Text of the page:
This is the full interview David Foster Wallace gave to the German television station, ZDF, in 2003.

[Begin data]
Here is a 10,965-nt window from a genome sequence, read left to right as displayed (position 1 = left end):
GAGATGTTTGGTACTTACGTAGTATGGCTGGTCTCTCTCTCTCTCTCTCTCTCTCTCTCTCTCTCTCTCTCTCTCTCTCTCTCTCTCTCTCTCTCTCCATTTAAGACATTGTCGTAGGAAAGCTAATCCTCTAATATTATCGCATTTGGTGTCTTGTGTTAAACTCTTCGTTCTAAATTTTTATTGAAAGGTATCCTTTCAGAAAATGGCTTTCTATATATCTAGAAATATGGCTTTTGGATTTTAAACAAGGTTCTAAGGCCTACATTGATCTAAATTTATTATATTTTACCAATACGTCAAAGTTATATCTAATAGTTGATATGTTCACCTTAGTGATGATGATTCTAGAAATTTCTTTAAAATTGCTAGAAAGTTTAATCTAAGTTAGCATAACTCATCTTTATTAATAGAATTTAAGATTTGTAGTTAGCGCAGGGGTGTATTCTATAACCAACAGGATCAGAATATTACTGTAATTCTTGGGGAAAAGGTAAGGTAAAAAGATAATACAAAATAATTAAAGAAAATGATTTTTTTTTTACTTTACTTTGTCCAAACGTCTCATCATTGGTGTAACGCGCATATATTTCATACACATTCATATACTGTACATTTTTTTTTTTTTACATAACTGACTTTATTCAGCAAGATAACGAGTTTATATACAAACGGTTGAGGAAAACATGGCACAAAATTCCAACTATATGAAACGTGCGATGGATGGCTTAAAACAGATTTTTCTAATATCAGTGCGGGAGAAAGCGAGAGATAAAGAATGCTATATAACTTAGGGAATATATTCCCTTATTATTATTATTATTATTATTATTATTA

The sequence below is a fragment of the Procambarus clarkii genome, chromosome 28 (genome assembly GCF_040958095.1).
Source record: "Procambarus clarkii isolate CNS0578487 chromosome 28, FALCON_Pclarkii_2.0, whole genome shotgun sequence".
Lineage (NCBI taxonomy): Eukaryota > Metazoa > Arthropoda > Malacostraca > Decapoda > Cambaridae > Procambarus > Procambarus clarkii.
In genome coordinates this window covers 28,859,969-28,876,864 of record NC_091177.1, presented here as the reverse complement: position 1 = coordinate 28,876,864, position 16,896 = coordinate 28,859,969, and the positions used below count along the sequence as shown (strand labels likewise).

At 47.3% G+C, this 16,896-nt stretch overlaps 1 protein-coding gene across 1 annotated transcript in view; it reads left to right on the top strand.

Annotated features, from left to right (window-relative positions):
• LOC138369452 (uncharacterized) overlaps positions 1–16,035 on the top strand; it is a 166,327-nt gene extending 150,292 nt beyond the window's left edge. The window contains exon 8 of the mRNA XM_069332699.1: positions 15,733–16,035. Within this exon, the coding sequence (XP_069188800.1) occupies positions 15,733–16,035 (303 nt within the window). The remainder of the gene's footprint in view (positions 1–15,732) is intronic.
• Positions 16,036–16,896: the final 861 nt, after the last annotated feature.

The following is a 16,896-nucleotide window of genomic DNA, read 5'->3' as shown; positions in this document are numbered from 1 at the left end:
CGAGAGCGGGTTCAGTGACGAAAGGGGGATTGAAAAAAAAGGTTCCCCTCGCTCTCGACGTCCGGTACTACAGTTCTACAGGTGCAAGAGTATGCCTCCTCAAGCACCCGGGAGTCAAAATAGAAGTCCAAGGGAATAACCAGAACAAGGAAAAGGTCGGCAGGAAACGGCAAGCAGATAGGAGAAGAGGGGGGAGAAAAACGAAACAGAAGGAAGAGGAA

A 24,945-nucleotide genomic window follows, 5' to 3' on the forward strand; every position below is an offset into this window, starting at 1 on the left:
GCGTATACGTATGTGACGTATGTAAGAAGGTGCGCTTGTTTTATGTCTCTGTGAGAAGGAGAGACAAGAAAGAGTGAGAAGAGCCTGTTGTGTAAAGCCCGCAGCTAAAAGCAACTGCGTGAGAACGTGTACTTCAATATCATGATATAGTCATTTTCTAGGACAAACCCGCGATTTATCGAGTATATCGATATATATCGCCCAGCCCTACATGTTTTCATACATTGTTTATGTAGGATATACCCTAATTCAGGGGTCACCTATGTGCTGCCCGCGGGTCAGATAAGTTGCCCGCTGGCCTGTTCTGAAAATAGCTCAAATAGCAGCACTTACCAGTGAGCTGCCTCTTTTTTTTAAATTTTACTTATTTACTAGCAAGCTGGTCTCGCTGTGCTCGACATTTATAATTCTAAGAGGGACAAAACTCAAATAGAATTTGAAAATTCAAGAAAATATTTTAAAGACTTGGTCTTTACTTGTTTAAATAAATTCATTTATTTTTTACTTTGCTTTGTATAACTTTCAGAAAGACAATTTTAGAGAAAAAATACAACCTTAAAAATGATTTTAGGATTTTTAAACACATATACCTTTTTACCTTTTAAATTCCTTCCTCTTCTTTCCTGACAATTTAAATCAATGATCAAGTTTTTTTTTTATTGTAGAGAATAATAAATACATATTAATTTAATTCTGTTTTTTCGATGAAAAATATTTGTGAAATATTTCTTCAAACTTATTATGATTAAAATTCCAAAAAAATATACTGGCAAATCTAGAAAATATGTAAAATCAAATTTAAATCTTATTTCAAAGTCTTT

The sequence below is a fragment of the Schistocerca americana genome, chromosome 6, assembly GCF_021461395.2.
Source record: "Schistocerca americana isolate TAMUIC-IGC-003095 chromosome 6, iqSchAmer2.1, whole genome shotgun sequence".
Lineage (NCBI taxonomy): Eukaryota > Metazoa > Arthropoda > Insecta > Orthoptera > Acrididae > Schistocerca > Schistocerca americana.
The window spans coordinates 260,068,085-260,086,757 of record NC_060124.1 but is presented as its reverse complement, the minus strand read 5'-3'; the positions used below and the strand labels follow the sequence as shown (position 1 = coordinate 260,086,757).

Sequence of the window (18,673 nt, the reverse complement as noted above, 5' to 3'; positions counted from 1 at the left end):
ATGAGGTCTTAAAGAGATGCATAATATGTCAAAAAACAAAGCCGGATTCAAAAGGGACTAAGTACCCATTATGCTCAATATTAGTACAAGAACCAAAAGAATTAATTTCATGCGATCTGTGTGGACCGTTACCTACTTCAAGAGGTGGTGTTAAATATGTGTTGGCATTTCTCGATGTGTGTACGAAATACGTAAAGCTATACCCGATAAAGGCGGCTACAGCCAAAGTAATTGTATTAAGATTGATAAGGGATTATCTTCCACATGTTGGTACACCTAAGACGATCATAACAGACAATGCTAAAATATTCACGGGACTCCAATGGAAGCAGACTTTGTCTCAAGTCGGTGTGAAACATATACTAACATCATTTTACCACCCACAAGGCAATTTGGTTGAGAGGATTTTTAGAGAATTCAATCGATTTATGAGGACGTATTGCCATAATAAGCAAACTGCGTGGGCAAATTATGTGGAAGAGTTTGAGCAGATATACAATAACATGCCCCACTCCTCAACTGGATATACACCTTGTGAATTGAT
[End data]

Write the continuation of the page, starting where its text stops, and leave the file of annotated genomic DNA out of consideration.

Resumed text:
“There’s a difference, though, I think, between being mildly bored and but then there’s another kind of boredom that I think you’re talking about which is um: reading, reading requires sitting alone, by yourself, in a quiet room. And I have friends, intelligent friends, who don’t like to read because they get — it’s not just bored — there’s an almost dread that comes up, I think, here about having to be alone and having to be quiet. And you see that when you walk in. When you walk into most public spaces in America it isn’t quiet anymore; they pipe music through. And the music’s easy to make fun of ’cause it’s usually really horrible music. But it seems significant that we don’t want things to be quiet, ever, anymore. And, to me, I don’t, I don’t know that I can defend it, but that seems to me to have something to do with when you feel like the purpose of your life is to gratify yourself and get things for yourself and go all the time, there’s this other part of you that’s the same part that can kind of, is almost hungry for silence and quiet and thinking really hard about the same thing for maybe half an hour instead of thirty seconds, that doesn’t get fed at all. And it makes itself felt in the body in a kind of dread, in here. And I don’t know whether that makes a whole lot of sense. But I think it’s true that here in the US, every year the culture gets more and more hostile — and I don’t mean hostile like angry — just, it becomes more and more difficult to ask people to read, or to look at a piece of art for an hour, or to listen, to listen to a piece of music that’s complicated and that takes work to understand, because — well, there are a lot of reasons — but, particularly now in the computer and internet culture everything’s so fast, and the faster things go the more we feed that part of ourselves but don’t feed the part of ourselves that likes, that likes quiet, that can live in quiet, you know, that can live without any kind of stimulation. I don’t know.”